A medium-sized warbler with rather drab plumage (2) (3) (4), the Cape Verde warbler (Acrocephalus brevipennis) was thought to only inhabit one island in the world until its rediscovery on two others (3) (5). This small bird has greyish-brown plumage on its upperparts, which fades to creamy-white on its throat and breast (2) (3) (4). The rest of the Cape Verde warbler’s underparts have a grey to brown wash (2) (4), and a yellowish shade can sometimes be found on the chin, throat and belly (4).
The tail feathers of the Cape Verde warbler are mainly dark brown (4), while the wing feathers are dark grey, with the edges of the feathers fading into an olive brown. This species has a distinctive reddish-brown tinge to the rump (2) (4). Its face is marked with a faint, narrow, greyish-white line above the eye (2) (4) and it has a long, pointed, dark brown to blackish beak, with the lower part of the beak being yellow-orange (2). The Cape Verde warbler’s legs and toes are dark grey (2) (4). This species’ tail is quite long, and its wings are short and rounded (4).
The male and female Cape Verde warbler are similar in appearance (3) (4), while the juvenile has brighter, more reddish-brown plumage on the upperparts (2) (4). The juvenile’s tail and flight feathers are dark grey and the feathers of its body are fluffier than the body feathers of the adult. The plumage of the adults does not change colour significantly throughout the seasons, although the upperparts become greyer as the plumage becomes more worn (4).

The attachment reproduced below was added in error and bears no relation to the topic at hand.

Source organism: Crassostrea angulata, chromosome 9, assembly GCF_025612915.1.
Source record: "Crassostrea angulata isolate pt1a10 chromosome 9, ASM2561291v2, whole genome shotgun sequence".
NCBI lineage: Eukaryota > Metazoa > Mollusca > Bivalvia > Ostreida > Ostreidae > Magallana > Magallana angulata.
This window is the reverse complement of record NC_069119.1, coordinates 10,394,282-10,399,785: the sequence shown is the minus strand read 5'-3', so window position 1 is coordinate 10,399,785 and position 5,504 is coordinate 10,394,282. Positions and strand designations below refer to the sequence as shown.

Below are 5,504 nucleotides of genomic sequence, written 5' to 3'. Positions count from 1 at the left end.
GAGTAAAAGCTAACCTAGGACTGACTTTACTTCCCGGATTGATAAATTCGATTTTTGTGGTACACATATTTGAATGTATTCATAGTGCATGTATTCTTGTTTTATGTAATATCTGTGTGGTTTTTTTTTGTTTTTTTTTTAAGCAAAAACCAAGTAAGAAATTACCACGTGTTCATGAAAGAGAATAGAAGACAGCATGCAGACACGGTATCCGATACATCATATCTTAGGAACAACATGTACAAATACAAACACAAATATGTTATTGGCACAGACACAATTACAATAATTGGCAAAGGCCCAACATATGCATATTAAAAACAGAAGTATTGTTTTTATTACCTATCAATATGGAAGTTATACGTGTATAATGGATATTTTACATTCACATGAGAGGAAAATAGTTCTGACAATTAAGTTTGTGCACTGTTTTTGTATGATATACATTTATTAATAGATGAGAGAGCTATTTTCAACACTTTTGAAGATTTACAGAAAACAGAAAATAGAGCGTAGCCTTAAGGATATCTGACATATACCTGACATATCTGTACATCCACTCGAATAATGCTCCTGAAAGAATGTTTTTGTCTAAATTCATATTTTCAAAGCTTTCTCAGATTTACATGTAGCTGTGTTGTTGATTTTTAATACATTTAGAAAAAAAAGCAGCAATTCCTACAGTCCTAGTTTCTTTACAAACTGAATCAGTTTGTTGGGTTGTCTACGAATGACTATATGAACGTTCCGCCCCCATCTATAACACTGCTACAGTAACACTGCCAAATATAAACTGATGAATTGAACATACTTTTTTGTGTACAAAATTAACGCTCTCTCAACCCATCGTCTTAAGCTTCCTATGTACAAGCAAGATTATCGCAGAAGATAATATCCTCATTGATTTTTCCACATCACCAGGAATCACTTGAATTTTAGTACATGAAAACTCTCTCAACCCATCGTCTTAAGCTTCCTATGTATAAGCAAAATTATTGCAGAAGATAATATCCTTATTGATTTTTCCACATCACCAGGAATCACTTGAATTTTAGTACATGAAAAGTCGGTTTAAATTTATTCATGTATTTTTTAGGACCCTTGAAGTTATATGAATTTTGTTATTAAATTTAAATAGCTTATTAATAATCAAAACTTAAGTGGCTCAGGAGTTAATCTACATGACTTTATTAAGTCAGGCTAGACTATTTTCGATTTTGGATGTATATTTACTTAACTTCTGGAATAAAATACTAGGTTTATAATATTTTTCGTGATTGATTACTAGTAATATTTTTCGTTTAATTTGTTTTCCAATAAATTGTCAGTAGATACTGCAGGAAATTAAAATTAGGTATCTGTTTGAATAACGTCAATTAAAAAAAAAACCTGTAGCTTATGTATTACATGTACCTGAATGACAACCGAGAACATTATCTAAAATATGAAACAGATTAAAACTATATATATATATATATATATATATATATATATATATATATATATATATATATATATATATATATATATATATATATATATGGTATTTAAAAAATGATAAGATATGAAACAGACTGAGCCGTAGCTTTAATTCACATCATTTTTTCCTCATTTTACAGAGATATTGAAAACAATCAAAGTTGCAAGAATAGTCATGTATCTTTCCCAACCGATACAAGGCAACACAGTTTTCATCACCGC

The Cape Verde warbler sings a loud, resonant song all year round (2) (3) (4), with the songs being loudest during the breeding season (2) (3). The song consists of clear whistles and churring sounds given in short sequences (2) (3), and this species also uses a range of different calls, including a throaty ‘kerr-chow’ and a ‘chuk’ or ‘tuk’ (2) (4).
The Cape Verde warbler can be confused with the olivaceous warbler (Hippolais pallida), a species that has been recorded on the Cape Verde Islands, due to a similarity in colour and body form. However, the olivaceous warbler is smaller, and does not have a greyish wash on its breast (4).
- Also known as
- cane warbler, Cape Verde cane warbler, Cape Verde cane-warbler, Cape Verde Islands cane warbler, Cape Verde Islands warbler, Cape Verde swamp warbler, Cape Verde swamp-warbler, Dohrn’s swamp-warbler.
- Calamodyta brevipennis.
- Rousserolle des Iles du Cap-Vert.
- Length: 14 - 16 cm (2) (3)
- 15 - 17 g (2)
Cape Verde warbler biology
The Cape Verde warbler breeds between August and November, although the breeding period might last longer if there has been rain (3). Breeding pairs are territorial (2) and may build their nest either above the ground or above water (9). The nests of the Cape Verde warbler are constructed predominantly in giant reed (Arundo donax), but also in sugarcane, bushes and trees (2) (9). The nests are made out of blades of maize and grass, and are suspended between vertical stems or twigs (9).